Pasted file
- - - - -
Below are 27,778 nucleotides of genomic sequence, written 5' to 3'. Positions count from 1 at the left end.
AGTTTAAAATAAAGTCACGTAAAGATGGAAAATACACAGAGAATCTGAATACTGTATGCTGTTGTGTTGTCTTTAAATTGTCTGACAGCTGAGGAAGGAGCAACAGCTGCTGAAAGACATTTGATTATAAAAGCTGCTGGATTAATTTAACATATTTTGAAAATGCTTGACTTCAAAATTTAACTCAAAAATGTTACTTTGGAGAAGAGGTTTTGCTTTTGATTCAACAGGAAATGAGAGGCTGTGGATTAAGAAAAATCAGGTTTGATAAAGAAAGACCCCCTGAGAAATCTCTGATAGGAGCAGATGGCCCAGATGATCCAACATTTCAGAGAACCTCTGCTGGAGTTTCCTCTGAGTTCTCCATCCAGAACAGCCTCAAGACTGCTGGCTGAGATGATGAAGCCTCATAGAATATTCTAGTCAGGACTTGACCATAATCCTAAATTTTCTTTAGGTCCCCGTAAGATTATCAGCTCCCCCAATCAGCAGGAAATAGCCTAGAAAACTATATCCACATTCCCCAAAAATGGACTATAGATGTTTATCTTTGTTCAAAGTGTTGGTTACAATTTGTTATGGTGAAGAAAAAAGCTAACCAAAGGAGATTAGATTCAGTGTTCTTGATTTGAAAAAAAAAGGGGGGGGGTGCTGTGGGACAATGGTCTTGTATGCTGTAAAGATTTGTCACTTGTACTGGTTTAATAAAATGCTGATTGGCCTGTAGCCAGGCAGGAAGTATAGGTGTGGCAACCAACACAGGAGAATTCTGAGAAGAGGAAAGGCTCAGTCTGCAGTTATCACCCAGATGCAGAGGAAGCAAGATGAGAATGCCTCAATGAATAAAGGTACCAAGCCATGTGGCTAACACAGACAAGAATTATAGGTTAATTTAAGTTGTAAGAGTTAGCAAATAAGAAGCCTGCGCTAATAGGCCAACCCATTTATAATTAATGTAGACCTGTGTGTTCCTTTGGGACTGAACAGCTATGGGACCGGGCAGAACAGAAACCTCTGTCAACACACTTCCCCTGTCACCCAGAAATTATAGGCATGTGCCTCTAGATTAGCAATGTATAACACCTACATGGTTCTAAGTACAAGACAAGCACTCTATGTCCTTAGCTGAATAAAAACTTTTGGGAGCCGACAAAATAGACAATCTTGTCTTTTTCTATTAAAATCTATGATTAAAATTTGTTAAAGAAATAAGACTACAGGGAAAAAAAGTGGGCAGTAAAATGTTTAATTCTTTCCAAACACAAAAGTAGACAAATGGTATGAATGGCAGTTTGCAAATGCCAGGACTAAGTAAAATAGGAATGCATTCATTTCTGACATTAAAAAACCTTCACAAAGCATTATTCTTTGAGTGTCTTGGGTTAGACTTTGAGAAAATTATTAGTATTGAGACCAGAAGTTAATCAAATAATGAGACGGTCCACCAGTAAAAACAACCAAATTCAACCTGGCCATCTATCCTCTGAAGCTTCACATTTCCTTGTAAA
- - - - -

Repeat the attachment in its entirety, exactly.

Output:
Below are 27,778 nucleotides of genomic sequence, written 5' to 3'. Positions count from 1 at the left end.
AGTTTAAAATAAAGTCACGTAAAGATGGAAAATACACAGAGAATCTGAATACTGTATGCTGTTGTGTTGTCTTTAAATTGTCTGACAGCTGAGGAAGGAGCAACAGCTGCTGAAAGACATTTGATTATAAAAGCTGCTGGATTAATTTAACATATTTTGAAAATGCTTGACTTCAAAATTTAACTCAAAAATGTTACTTTGGAGAAGAGGTTTTGCTTTTGATTCAACAGGAAATGAGAGGCTGTGGATTAAGAAAAATCAGGTTTGATAAAGAAAGACCCCCTGAGAAATCTCTGATAGGAGCAGATGGCCCAGATGATCCAACATTTCAGAGAACCTCTGCTGGAGTTTCCTCTGAGTTCTCCATCCAGAACAGCCTCAAGACTGCTGGCTGAGATGATGAAGCCTCATAGAATATTCTAGTCAGGACTTGACCATAATCCTAAATTTTCTTTAGGTCCCCGTAAGATTATCAGCTCCCCCAATCAGCAGGAAATAGCCTAGAAAACTATATCCACATTCCCCAAAAATGGACTATAGATGTTTATCTTTGTTCAAAGTGTTGGTTACAATTTGTTATGGTGAAGAAAAAAGCTAACCAAAGGAGATTAGATTCAGTGTTCTTGATTTGAAAAAAAAAGGGGGGGGGTGCTGTGGGACAATGGTCTTGTATGCTGTAAAGATTTGTCACTTGTACTGGTTTAATAAAATGCTGATTGGCCTGTAGCCAGGCAGGAAGTATAGGTGTGGCAACCAACACAGGAGAATTCTGAGAAGAGGAAAGGCTCAGTCTGCAGTTATCACCCAGATGCAGAGGAAGCAAGATGAGAATGCCTCAATGAATAAAGGTACCAAGCCATGTGGCTAACACAGACAAGAATTATAGGTTAATTTAAGTTGTAAGAGTTAGCAAATAAGAAGCCTGCGCTAATAGGCCAACCCATTTATAATTAATGTAGACCTGTGTGTTCCTTTGGGACTGAACAGCTATGGGACCGGGCAGAACAGAAACCTCTGTCAACACACTTCCCCTGTCACCCAGAAATTATAGGCATGTGCCTCTAGATTAGCAATGTATAACACCTACATGGTTCTAAGTACAAGACAAGCACTCTATGTCCTTAGCTGAATAAAAACTTTTGGGAGCCGACAAAATAGACAATCTTGTCTTTTTCTATTAAAATCTATGATTAAAATTTGTTAAAGAAATAAGACTACAGGGAAAAAAAGTGGGCAGTAAAATGTTTAATTCTTTCCAAACACAAAAGTAGACAAATGGTATGAATGGCAGTTTGCAAATGCCAGGACTAAGTAAAATAGGAATGCATTCATTTCTGACATTAAAAAACCTTCACAAAGCATTATTCTTTGAGTGTCTTGGGTTAGACTTTGAGAAAATTATTAGTATTGAGACCAGAAGTTAATCAAATAATGAGACGGTCCACCAGTAAAAACAACCAAATTCAACCTGGCCATCTATCCTCTGAAGCTTCACATTTCCTTGTAAA